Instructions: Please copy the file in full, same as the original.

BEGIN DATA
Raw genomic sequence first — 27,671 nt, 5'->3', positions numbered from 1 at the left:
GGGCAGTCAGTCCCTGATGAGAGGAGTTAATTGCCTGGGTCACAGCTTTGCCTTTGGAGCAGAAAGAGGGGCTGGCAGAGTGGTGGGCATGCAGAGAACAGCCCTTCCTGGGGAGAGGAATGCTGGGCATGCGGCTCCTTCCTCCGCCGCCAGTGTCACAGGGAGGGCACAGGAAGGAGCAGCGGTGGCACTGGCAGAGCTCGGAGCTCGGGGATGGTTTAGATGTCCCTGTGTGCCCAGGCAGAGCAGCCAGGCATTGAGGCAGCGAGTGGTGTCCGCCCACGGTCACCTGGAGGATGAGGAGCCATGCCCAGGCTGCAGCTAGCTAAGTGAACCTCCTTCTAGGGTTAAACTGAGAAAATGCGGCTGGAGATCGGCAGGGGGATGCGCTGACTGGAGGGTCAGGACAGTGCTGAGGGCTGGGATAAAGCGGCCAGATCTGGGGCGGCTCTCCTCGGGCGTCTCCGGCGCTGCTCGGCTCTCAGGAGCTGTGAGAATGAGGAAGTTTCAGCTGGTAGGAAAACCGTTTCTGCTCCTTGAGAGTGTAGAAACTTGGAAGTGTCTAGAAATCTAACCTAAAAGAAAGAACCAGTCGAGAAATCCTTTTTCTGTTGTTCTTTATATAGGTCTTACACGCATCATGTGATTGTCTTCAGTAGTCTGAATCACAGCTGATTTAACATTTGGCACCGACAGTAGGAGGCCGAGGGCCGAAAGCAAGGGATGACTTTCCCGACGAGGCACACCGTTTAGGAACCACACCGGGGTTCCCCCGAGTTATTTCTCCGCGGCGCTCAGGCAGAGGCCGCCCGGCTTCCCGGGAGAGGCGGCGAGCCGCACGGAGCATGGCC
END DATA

Raw genomic sequence first — 27,671 nt, 5'->3', positions numbered from 1 at the left:
GGGCAGTCAGTCCCTGATGAGAGGAGTTAATTGCCTGGGTCACAGCTTTGCCTTTGGAGCAGAAAGAGGGGCTGGCAGAGTGGTGGGCATGCAGAGAACAGCCCTTCCTGGGGAGAGGAATGCTGGGCATGCGGCTCCTTCCTCCGCCGCCAGTGTCACAGGGAGGGCACAGGAAGGAGCAGCGGTGGCACTGGCAGAGCTCGGAGCTCGGGGATGGTTTAGATGTCCCTGTGTGCCCAGGCAGAGCAGCCAGGCATTGAGGCAGCGAGTGGTGTCCGCCCACGGTCACCTGGAGGATGAGGAGCCATGCCCAGGCTGCAGCTAGCTAAGTGAACCTCCTTCTAGGGTTAAACTGAGAAAATGCGGCTGGAGATCGGCAGGGGGATGCGCTGACTGGAGGGTCAGGACAGTGCTGAGGGCTGGGATAAAGCGGCCAGATCTGGGGCGGCTCTCCTCGGGCGTCTCCGGCGCTGCTCGGCTCTCAGGAGCTGTGAGAATGAGGAAGTTTCAGCTGGTAGGAAAACCGTTTCTGCTCCTTGAGAGTGTAGAAACTTGGAAGTGTCTAGAAATCTAACCTAAAAGAAAGAACCAGTCGAGAAATCCTTTTTCTGTTGTTCTTTATATAGGTCTTACACGCATCATGTGATTGTCTTCAGTAGTCTGAATCACAGCTGATTTAACATTTGGCACCGACAGTAGGAGGCCGAGGGCCGAAAGCAAGGGATGACTTTCCCGACGAGGCACACCGTTTAGGAACCACACCGGGGTTCCCCCGAGTTATTTCTCCGCGGCGCTCAGGCAGAGGCCGCCCGGCTTCCCGGGAGAGGCGGCGAGCCGCACGGAGCATGGCC